THE LAGER QUEEN OF MINNESOTA
Two sisters, one farm. A family is split when their father leaves their shared inheritance entirely to Helen, his younger daughter. Despite baking award-winning pies at the local nursing home, her older sister, Edith, struggles to make what most people would call a living. So she can’t help wondering what her life would have been like with even a portion of the farm money her sister kept for herself.With the proceeds from the farm, Helen builds one of the most successful light breweries in the country, and makes their company motto ubiquitous: “Drink lots. It’s Blotz.” Where Edith has a heart as big as Minnesota,
Meanwhile, Edith’s granddaughter, Diana, grows up knowing that the real world requires a tougher constitution than her grandmother possesses. She earns a shot at learning the IPA business from the ground up–will that change their fortunes forever, and perhaps reunite her splintered family?
Here we meet a cast of lovable, funny, quintessentially American characters eager to make their mark in a world that’s often stacked against them. In this deeply affecting family saga, resolution can take generations, but when it finally comes, we’re surprised, moved, and delighted.
- Penguin Books
- June 2020
- 384 Pages
“This charmer of a tale is a loving ode to the Midwest, the power of persistence and, perhaps above all, beer. . . Warm, witty and–like any good craft beer–complex, the saga delivers a subtly feminist and wholly life-affirming message.” —People Magazine
“This generous spirit makes The Lager Queen of Minnesota a pleasure to read and the perfect pick-me-up on a hot summer day.” —Washington Post
“Delightfully intoxicating. . . will make you smile with its droll humor, and its poignant moments will stop you to reread and confirm that they are really that good. In beer-geek slang, Stradal’s novel is ‘crushable’ — easygoing, well-balanced, super-drinkable with tons of flavor … and will make you go back for more.” —USA Today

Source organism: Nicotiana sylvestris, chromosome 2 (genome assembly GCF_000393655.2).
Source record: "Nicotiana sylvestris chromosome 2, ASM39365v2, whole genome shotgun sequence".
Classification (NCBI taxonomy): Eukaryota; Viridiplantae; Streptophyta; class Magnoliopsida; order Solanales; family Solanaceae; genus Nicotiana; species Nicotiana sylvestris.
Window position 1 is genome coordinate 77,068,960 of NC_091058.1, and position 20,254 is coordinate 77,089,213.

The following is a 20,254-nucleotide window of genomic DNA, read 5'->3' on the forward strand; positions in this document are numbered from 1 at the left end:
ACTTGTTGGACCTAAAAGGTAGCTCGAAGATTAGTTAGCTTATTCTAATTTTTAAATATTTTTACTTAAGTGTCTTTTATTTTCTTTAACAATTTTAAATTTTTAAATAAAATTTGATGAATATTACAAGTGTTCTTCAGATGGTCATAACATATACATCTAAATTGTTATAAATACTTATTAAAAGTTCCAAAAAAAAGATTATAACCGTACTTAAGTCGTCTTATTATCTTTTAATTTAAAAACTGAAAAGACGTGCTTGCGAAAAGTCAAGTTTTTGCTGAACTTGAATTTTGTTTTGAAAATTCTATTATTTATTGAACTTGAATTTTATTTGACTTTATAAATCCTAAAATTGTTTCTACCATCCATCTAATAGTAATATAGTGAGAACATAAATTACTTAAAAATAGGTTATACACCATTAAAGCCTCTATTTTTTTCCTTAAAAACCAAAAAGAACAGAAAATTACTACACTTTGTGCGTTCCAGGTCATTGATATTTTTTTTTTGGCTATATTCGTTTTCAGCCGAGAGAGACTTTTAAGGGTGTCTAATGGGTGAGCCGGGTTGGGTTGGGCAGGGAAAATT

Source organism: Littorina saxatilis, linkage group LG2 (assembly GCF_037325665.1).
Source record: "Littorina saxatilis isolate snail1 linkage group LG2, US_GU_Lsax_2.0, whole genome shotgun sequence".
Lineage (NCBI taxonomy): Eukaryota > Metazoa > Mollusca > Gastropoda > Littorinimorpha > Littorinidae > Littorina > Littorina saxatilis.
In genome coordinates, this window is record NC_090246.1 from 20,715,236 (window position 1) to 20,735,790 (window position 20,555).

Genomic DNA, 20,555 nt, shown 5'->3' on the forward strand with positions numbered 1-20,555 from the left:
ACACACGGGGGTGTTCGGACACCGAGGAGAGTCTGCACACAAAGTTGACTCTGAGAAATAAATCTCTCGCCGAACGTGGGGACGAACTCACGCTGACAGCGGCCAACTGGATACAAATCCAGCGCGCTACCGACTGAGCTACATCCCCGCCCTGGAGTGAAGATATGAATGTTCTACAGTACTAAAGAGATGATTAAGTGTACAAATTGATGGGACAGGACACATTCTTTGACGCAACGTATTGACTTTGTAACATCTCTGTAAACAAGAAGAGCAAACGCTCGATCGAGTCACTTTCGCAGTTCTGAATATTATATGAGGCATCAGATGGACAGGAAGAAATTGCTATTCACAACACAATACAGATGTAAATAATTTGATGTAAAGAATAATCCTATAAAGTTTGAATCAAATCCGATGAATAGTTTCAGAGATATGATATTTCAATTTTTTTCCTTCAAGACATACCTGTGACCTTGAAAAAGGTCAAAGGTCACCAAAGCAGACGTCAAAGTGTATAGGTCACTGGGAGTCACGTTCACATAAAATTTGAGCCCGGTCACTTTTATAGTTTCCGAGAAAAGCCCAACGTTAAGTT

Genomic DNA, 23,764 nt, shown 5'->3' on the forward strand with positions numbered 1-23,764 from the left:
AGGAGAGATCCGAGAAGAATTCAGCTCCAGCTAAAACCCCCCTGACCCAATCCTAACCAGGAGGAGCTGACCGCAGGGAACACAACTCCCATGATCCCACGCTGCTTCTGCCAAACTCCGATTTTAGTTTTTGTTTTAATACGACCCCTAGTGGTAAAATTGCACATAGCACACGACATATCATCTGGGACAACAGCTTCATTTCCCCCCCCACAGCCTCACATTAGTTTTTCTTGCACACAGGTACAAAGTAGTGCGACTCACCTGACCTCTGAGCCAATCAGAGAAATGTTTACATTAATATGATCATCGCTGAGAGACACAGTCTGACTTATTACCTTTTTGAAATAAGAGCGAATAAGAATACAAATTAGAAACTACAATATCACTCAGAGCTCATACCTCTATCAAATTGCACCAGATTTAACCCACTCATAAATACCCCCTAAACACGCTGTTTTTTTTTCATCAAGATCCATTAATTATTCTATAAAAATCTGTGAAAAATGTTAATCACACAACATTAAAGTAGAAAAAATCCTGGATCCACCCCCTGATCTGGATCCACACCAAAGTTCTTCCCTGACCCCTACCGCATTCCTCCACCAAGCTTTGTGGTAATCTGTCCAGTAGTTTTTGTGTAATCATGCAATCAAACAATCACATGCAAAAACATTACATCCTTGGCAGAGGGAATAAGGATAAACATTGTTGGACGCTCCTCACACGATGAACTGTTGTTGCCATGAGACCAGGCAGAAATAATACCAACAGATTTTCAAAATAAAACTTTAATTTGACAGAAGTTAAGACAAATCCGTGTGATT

“In Stradal’s follow-up to his best-selling debut, Kitchens of the Great Midwest, the Minnesota native’s energetic prose once again captures the optimism of the heartland.” —Time Magazine
“Complex female characters, tragedies, and descriptions. . . will awaken all your senses. . . The book is The Lager Queen of Minnesota, but this release could cement J. Ryan Stradal as the King of Midwestern novels.” —Entertainment Weekly
1. At the center of the story is a family divided over an unfairly split inheritance. How do you feel about how each sister reacted to their father’s decision? Did this situation evoke memories of lopsided inheritances or contested wills in your own family?
2. Helen instantly loves beer on her first taste and soon comes to the conclusion that she wants to be a brewer. How would you characterize her ambition? Does her relationship with Orval feel honest or calculated?
3. When we first meet Diana, she is stealing tools from garages and selling them on the internet to make money. In spite of this, how does she become a sympathetic character? What actions does she make that reveal her kindness and generosity?
4. Edith likes to think of herself as a simple person—or does she? In what ways is she actually quite complicated? How does she reveal herself to be as calculating or focused as Helen?
5. Edith is convinced that her life would have been different had she received her half of the family farm. How would it have it been different? Consequently, how would Diana’s life have been different?
6. What do you think of the “education” Frank Schabert gives Diana about brewing? Do you agree with his methods?
7. Each of the sisters experience the loss of a beloved husband. How are they different in how they express their grief? How are they similar?
8. The relationships within the book, as in life, necessarily evolve and adapt as time passes. How do you feel about Diana and Clarissa’s friendship, and the reasons they grew apart?
9. If there was one more chapter after the final scene, what do you imagine might happen?
10. Who do you feel is the “lager queen of Minnesota,” if anyone?